transmissible encephalopathy

Encephalopathy

[en-sef-uh-lop-uh-thee]

Encephalopathy /ɛnˌsɛfəˈlɒpəθi/ literally means disease of the brain. In some contexts it refers to permanent brain injury, and in others it is reversible. It can be due to direct injury to the brain, or illness remote from the brain. In medical jargon it can refer to a wide variety of brain disorders with very different etiologies, prognoses and implications. For example, prion diseases, all of which cause transmissible spongiform encephalopathies, are nearly always fatal and have an infectious origin, but other encephalopathies are reversible and can be caused by nutritional deficiencies, toxins, and several other causes.

Types

There are many types of encephalopathy. Some examples include:

Causes

Encephalopathy alters brain function and/or structure. It may be caused by an infectious agent (bacteria, virus, or prion), metabolic or mitochondrial dysfunction, brain tumor or increased intracranial pressure, exposure to toxins (including solvents, excess animal protein, drugs, alcohol, paints, industrial chemicals, and certain metals), radiation, trauma, poor nutrition, or lack of oxygen or blood flow to the brain.

The hallmark of encephalopathy is an altered mental state. Depending on the type and severity of encephalopathy, common neurological symptoms are loss of cognitive ability, subtle personality changes, inability to concentrate, lethargy, and depressed consciousness. Other neurological signs may include myoclonus (involuntary twitching of a muscle or group of muscles), asterixis (abrupt loss of muscle tone, quickly restored), nystagmus (rapid, involuntary eye movement), tremor, seizures, and respiratory abnormalities such as Cheynes-Stokes respiration (cyclic waxing and waning of tidal volume) and post-hypercapnic apnea.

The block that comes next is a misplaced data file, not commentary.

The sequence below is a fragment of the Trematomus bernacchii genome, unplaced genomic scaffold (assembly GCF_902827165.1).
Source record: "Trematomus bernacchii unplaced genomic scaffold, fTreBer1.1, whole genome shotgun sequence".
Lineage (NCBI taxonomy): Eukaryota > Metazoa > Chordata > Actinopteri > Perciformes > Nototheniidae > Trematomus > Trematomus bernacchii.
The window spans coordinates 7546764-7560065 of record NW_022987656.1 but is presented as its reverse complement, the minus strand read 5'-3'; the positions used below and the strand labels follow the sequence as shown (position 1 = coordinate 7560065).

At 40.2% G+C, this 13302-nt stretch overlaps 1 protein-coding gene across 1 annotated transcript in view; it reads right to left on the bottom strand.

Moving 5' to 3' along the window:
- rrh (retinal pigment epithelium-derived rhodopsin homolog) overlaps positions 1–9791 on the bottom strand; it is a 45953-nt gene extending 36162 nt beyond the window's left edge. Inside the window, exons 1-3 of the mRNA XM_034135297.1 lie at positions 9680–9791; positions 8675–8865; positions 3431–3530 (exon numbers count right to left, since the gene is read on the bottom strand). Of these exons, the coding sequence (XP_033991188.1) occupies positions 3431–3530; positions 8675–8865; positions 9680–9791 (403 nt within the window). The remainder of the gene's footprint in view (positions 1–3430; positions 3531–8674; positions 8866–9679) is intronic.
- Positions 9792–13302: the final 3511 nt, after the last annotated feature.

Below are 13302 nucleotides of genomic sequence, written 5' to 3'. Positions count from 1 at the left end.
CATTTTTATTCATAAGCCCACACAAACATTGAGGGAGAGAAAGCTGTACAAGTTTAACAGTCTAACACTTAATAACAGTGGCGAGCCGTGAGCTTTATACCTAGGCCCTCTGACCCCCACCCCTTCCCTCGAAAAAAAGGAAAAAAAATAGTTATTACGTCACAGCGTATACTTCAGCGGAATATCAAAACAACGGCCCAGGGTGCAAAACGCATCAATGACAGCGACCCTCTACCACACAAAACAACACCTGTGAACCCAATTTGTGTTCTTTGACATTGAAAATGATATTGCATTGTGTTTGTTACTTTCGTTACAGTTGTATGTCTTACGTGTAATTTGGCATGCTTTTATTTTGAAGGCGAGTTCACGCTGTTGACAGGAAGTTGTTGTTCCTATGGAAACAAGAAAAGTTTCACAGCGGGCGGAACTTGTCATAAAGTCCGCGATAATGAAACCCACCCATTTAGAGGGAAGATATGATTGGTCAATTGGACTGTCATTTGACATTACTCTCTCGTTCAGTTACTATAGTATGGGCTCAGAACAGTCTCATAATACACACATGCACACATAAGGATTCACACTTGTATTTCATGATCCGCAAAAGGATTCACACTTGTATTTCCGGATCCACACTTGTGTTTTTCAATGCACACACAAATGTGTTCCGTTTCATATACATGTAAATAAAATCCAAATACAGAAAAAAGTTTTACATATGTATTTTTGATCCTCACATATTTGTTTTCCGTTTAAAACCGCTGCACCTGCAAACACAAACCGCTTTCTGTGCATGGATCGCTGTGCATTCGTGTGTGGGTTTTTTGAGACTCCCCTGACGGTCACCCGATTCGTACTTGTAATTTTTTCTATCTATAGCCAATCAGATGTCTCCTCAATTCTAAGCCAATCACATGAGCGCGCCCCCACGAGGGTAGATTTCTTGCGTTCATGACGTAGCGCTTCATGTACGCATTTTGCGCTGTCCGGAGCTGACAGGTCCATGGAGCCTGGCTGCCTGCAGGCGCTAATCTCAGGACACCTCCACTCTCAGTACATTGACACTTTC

Diagnosis

Blood tests, spinal fluid examination by lumbar puncture, imaging studies, electroencephalograms and similar diagnostic studies may be used to differentiate the various causes of encephalopathy.

Diagnosis is frequently clinical. That is, no set of tests give the diagnosis, but the entire presentation of the illness with nonspecific test results informs the experienced clinician of the diagnosis.

Therapy

Treatment varies according to the type and severity of the encephalopathy. Anticonvulsants may be prescribed to reduce or halt any seizures. Changes to diet and nutritional supplements may help some patients. In severe cases, dialysis or organ replacement surgery may be needed.

Prognosis

Treating the underlying cause of the disorder may improve or reverse symptoms. However, in some cases, the encephalopathy may cause permanent structural changes and irreversible damage to the brain. Some encephalopathies can be fatal.

References

  • Adapted from http://www.ninds.nih.gov/disorders/encephalopathy/encephalopathy.htm

The Diagnosis of Stupor and Coma by Plum and Posner ISBN 0195138988 remains one the of best detailed observational references to the condition

See also

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